Michael Sam has sparked a movement, and I have watched it from across the sea where I’m studying abroad, wishing I were home to join it.
His decision to come out has already made history, and as he looks toward the NFL Draft, he will surely make it again.
Sam may have never wanted to be an activist, but he’s made millions across the country into one. He has turned critics by adding a face to the notion of the first openly gay player any of the four major professional men’s sports leagues has seen. His statistics speak for themselves, and his accomplishments as a player on Missouri’s football team prove how much we can achieve by living our lives authentically.
But Sam is one of the lucky ones.
He had a team behind him who not only kept his secret, but who also helped guide him through a monumental senior season. When he came out, thousands linked arms to protest the few who defamed him. When you stood in unison for him, you also stood for the lesbian, gay, bisexual, transgender and queer students whose voices aren’t as loud, whose stories have yet to be told, whose struggle for love and acceptance is incomparable to that moment.
But it would be a fallacy to pretend the unity seen on Saturday is a direct reflection of how our campus treats its LGBTQ students.
Many still find walking home alone at night on our campus to be unnerving, and some choose to be closeted to combat this fear. Plenty still have to sit and listen to homophobic and transphobic rhetoric because they are not in a situation where they feel comfortable enough to intervene. Gender identity has yet to be included in our school’s non-discrimination policy, and our university has shown a lack of education on transgender issues.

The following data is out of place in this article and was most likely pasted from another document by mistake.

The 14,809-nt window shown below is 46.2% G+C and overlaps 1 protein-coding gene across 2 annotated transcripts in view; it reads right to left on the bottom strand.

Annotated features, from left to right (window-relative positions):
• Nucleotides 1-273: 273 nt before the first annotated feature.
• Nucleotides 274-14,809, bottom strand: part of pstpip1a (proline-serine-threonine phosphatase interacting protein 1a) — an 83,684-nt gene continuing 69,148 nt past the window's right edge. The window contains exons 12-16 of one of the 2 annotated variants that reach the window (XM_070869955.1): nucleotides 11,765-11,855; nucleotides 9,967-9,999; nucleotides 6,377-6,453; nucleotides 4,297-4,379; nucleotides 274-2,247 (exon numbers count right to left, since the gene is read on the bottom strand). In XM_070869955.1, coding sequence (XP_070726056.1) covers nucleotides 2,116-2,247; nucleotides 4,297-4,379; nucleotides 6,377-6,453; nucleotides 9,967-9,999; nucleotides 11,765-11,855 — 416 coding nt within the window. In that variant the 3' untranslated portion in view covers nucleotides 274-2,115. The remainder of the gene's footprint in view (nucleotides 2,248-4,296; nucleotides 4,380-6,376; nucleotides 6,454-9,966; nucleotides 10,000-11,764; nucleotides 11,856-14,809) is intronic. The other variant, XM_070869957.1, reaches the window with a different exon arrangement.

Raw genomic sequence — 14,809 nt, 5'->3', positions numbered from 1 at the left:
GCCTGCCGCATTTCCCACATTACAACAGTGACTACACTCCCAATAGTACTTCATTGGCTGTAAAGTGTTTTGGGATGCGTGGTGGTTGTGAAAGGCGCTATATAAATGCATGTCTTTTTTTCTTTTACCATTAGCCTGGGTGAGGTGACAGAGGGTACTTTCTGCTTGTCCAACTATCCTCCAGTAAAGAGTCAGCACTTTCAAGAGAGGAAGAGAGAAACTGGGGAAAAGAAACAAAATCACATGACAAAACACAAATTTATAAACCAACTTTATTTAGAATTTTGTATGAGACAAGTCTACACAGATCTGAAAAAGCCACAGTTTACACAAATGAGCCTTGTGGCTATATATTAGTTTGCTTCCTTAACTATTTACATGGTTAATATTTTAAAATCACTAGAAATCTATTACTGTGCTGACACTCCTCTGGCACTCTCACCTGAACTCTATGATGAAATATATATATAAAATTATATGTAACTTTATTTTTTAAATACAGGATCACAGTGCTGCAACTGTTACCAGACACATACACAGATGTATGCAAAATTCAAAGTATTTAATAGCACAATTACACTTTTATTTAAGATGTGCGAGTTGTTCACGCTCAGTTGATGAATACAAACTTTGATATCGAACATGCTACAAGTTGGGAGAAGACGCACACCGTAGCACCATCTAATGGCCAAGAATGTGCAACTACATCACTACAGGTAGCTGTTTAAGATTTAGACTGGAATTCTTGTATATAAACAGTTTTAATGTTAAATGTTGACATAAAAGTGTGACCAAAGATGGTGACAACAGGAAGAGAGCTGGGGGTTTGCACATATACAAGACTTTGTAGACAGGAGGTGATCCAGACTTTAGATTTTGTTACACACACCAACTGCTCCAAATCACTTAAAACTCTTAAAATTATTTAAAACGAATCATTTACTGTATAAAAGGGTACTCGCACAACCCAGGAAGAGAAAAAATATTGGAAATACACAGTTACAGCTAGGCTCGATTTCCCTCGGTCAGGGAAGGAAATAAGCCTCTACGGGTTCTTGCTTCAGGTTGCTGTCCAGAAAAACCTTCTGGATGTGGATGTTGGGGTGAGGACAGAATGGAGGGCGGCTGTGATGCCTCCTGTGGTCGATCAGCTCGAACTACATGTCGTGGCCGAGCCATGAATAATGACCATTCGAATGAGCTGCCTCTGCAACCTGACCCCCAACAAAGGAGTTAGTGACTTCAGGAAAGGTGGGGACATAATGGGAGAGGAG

Unlike many of his fellow Tigers, Sam’s notoriety will likely spare him from having to continue to come out again and again for the rest of his life. If he isn’t drafted, millions will protest the undeniable fact that his sexual orientation cost him his career, while just as many in the LGBTQ community can still be lawfully denied employment for that very reason. And though it was treated as “non-issue” by many of his peers, many fail to realize how the intersectionality of his sexual orientation transcends every aspect of who he is.
But it was Michael Sam’s courage that started a conversation.
People are talking now; people who normally would never talk so openly about what it means to be gay on this campus. His story is breaking down walls and defying stereotypes. He has brought national attention to our town, and you have responded by showing up by the thousands to prove just how much actions speak louder than words.
I hope that as February turns to March and March to April, those actions are just as powerful. I hope that message of unity translates into how every LGBTQ student on campus is treated. And I hope that, as we watch proudly as Sam makes history, we can make him proud by continuing to help change Mizzou’s.
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